Making space to save the past

A museum is an iceberg. The builders of a new Langley facility are hoping to make space to help bring home priceless artifacts.

A museum is an iceberg. When visitors walk through the museum doors, they only see the exhibits carefully curated by staff. They don’t see the vast repository of artifacts that make up the foundation of the institution.

For the Langley Centennial Museum, located across the road from the historic fort in Fort Langley, that has been the case since it was established in 1958. And almost as soon as the museum started, it outgrew the storage spaces put aside for its collections. Right now, artifacts are stored in three different locations: antique vehicles are in barns, a number of artifacts are in an old school portable, and the remainder are in the basement of the current museum. The collection grew until the museum staff decided they couldn’t properly take care of any more artifacts, and wouldn’t accept any more. And so for 30 years, the museum has been waiting for a new building to properly store its collections again. Finally, shovels are in the ground to make it happen.

Salishan Place by the River is currently under construction at the corner of Mavis Avenue and King Street in Fort Langley, and it will be more than just a place to store artifacts. The building, which will be a museum and community centre, is a collaboration between the Township of Langley and local First Nations, including the Kwantlen, Katzie, Matsqui, and Semiahmoo First Nations. Expected to cost around $20 million, the three-storey building will feature a number of innovative outdoor spaces, including an Indigenous forest garden and amphitheatre. The bottom floor will feature some of the existing exhibits from the Centennial Museum and the top floor will be home to a 168-seat theatre and outdoor deck. But the middle floor is where the magic will happen.

Salishan Place’s second floor will feature a large gallery, where Indigenous groups can present their own exhibits and gallery shows. It will also have two flex spaces to host cultural programs, such as basket weaving or drum making, as well as a printmaking studio. And most importantly, about half of the floor will be taken up by storage and archival space—more than double the museum’s current space.

This is important, as only a small portion of the museum’s artifacts are ever out in the gallery at one time. The remainder are stored safely, to be brought out in rotating exhibits, displayed for special occasions, or preserved as a physical archive. Tulumello said the hope is to have moveable storage racks to increase the storage space even further, but there isn’t grant money for that yet.

But it won’t just be Langley artifacts that are stored at Salishan Place. There will be a room specifically for Fraser Valley Indigenous communities to house their artifacts as well, with separate shelving units for each of the four partner First Nations.

“We have always been planning for an Indigenous repository,” Peter Tulumello, director of arts, culture, and community initiatives for the township, explained. “But when we began discussions with the First Nations, we were surprised with the scope and volume of materials that they had collecting.” Some of these artifacts had come through archeological digs, others had been repatriated to the First Nations.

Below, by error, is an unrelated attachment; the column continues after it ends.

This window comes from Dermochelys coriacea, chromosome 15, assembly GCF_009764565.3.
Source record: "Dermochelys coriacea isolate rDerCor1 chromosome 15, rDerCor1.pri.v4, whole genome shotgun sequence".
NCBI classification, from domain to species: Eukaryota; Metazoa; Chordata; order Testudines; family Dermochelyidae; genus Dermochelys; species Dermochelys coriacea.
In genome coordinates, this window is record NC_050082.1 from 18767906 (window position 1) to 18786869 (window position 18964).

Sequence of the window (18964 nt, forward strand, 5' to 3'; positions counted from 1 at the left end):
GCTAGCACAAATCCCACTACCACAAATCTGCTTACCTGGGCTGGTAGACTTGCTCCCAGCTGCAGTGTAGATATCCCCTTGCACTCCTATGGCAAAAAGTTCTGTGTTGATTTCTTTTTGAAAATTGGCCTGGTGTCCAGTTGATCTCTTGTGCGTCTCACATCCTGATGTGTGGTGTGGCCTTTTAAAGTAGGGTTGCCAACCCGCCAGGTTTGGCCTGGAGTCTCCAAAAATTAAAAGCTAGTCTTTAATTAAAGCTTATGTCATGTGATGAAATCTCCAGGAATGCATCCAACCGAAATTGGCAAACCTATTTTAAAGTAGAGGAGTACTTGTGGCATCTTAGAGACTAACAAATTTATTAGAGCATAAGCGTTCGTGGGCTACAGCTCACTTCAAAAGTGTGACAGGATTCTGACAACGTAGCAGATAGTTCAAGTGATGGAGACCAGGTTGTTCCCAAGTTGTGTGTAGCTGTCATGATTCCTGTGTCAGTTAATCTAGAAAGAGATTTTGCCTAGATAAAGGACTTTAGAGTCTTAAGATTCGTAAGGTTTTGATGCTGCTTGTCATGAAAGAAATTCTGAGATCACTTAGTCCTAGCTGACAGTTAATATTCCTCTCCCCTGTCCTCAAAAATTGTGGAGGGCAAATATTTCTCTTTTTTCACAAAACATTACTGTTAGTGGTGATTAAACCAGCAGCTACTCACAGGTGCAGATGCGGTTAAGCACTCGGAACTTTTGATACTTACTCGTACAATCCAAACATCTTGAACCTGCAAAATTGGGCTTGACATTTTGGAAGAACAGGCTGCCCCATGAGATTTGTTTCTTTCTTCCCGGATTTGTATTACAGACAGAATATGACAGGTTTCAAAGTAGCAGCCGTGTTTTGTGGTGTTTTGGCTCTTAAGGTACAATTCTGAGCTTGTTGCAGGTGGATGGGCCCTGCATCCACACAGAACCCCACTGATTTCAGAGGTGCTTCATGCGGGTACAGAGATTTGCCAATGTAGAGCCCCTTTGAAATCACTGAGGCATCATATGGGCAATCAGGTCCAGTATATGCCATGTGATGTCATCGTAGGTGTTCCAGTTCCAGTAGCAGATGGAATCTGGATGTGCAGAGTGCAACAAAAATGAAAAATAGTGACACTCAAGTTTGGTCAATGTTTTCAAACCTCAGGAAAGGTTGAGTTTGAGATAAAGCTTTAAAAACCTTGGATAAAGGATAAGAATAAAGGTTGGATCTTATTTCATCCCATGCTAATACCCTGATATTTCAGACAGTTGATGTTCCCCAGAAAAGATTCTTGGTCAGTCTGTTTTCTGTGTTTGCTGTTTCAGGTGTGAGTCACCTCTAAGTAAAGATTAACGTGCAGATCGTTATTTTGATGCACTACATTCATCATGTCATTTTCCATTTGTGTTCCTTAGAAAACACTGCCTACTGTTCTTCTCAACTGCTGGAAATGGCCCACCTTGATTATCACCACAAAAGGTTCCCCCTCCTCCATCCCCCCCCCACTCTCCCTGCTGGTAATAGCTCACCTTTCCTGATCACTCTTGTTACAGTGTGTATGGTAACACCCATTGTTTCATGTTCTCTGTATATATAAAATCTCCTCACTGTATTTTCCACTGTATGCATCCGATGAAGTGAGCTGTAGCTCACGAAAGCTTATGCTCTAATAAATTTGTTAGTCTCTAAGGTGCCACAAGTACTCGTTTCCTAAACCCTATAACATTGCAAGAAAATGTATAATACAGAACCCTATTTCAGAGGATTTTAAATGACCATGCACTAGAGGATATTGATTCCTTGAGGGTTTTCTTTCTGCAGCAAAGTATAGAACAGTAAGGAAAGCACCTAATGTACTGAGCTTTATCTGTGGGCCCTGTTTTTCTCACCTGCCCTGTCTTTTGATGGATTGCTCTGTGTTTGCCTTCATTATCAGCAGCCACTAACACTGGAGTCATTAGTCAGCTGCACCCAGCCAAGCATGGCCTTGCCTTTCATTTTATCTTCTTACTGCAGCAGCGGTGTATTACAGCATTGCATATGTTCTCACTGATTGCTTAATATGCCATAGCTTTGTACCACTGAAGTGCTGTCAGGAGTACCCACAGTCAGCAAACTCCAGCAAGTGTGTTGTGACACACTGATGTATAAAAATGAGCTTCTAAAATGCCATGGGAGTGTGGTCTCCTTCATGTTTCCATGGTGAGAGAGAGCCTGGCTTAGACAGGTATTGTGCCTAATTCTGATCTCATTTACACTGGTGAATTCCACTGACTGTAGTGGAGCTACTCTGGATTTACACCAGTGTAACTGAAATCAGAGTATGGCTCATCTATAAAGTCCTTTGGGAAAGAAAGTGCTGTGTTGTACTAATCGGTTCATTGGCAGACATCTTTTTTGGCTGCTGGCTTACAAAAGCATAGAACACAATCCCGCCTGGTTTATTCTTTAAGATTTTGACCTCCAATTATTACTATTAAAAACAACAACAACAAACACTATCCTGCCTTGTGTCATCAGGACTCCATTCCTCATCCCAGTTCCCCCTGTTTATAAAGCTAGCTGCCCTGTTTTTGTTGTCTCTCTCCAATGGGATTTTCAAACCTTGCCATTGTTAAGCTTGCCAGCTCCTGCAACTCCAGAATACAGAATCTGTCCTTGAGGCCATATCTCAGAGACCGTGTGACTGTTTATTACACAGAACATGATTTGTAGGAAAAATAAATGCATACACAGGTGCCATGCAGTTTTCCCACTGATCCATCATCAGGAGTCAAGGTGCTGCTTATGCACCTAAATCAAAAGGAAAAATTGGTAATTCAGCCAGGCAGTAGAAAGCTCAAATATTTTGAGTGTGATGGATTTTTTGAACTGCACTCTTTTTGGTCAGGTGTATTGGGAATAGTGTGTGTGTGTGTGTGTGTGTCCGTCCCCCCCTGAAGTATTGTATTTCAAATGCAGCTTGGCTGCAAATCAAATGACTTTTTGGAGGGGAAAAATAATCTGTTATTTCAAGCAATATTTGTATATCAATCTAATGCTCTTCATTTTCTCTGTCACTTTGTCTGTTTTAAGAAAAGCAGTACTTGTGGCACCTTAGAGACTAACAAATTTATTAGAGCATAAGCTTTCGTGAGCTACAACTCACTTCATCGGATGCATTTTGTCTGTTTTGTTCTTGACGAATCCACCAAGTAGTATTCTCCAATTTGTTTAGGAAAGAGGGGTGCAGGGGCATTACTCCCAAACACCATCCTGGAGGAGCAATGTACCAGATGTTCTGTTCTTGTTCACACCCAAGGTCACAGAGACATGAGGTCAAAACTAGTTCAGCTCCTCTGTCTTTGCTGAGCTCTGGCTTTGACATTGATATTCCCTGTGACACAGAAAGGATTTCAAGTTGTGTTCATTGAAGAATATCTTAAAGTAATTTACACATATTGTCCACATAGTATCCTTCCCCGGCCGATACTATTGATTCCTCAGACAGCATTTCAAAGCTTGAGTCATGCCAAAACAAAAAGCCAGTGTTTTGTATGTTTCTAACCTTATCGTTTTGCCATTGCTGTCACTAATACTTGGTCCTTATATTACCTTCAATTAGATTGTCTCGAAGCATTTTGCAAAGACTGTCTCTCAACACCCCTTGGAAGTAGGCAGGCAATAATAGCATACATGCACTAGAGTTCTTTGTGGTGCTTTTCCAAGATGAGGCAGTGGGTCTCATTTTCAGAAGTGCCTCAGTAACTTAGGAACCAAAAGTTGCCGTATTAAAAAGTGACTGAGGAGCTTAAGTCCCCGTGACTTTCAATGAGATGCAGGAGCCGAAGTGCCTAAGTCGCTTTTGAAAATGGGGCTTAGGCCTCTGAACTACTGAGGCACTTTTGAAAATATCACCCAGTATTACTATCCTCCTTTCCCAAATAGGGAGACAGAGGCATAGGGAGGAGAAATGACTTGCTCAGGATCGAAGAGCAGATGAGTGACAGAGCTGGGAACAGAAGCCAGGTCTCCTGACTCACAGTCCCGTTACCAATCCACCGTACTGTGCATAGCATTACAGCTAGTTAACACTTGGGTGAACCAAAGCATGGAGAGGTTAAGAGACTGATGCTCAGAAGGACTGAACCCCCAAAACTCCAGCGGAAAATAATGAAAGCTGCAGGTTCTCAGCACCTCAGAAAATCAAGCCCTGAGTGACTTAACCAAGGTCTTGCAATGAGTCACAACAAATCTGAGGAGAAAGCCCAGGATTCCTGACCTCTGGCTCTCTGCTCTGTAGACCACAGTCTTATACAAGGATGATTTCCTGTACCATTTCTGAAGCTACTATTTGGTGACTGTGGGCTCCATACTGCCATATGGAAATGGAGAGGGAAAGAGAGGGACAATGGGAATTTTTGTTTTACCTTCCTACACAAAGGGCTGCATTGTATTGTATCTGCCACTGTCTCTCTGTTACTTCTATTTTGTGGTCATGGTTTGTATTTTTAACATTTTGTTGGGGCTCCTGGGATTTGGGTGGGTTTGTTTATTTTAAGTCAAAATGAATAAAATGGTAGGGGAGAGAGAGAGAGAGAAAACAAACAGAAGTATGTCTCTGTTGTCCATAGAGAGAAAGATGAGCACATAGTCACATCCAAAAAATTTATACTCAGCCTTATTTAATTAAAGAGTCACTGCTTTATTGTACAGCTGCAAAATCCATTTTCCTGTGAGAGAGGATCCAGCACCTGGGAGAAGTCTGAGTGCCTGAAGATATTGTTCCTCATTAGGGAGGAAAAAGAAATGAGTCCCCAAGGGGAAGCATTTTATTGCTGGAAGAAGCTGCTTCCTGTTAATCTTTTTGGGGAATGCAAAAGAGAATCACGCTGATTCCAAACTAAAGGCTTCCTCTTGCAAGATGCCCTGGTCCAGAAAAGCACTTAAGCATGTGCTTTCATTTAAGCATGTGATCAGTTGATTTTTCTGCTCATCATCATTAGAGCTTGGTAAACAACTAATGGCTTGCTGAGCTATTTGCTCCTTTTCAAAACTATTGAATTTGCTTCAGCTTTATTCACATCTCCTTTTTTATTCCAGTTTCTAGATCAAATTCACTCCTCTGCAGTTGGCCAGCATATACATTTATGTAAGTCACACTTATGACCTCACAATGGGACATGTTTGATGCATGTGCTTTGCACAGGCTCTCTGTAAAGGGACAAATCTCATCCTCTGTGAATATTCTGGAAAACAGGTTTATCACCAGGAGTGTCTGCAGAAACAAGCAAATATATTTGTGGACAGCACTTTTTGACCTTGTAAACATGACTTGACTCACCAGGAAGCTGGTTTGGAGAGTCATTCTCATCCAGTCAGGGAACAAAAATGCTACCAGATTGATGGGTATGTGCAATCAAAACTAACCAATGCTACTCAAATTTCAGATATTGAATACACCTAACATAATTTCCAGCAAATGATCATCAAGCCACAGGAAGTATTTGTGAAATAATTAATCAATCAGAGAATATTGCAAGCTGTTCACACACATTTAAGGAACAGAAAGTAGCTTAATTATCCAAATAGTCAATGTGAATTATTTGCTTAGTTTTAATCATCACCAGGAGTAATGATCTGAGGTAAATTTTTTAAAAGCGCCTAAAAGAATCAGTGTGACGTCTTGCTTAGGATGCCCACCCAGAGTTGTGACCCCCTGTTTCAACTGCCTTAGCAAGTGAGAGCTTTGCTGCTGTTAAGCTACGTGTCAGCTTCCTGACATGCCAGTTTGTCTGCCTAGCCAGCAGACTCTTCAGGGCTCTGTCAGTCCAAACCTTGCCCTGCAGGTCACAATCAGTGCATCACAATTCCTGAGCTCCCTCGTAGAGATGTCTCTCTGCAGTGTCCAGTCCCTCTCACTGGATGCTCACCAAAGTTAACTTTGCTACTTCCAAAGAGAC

Tulumello said many First Nations don’t have facilities on their lands to store the objects, meaning that culturally important artifacts are being stored as far away as UBC’s Museum of Anthropology and the Royal BC Museum in Victoria. That is an issue as many museums are beginning to look through their own collections and return Indigenous artifacts to their home communities. Langley curatorial staff will begin that process once they move into the new space sometime in 2022.

“As part of the exercise of moving into a new facility, our curatorial staff are taking a look at our collections policy and working on amendments to it… and one of the aspects of [that] is the repatriation of materials back to First Nations,” Tulumello said. For example, the Langley museum has one of the province’s largest collections of Coast Salish basket work, and they will be contacting First Nation groups to see if they want those baskets returned or to have them remain in the Langley collection.

As Salishan Place and others continue to return Indigenous artifacts to Indigenous groups, the need for more storage space for First Nations in the Fraser Valley will continue to grow. Tulumello said Salishan Place’s role will be to continue to advocate for more archival storage in the lower Fraser Valley, specifically for First Nation groups. “We’re very excited the township has included this smaller repository,” he said, “but… looking to the future they will be advocating and we will be working with them to see that they get additional storage someplace else.”

The Current had reached out to the Kwantlen First Nation to hear about their artifact storage plans, as some of their collection is currently stored at the nation’s cultural centre, but did not hear back.

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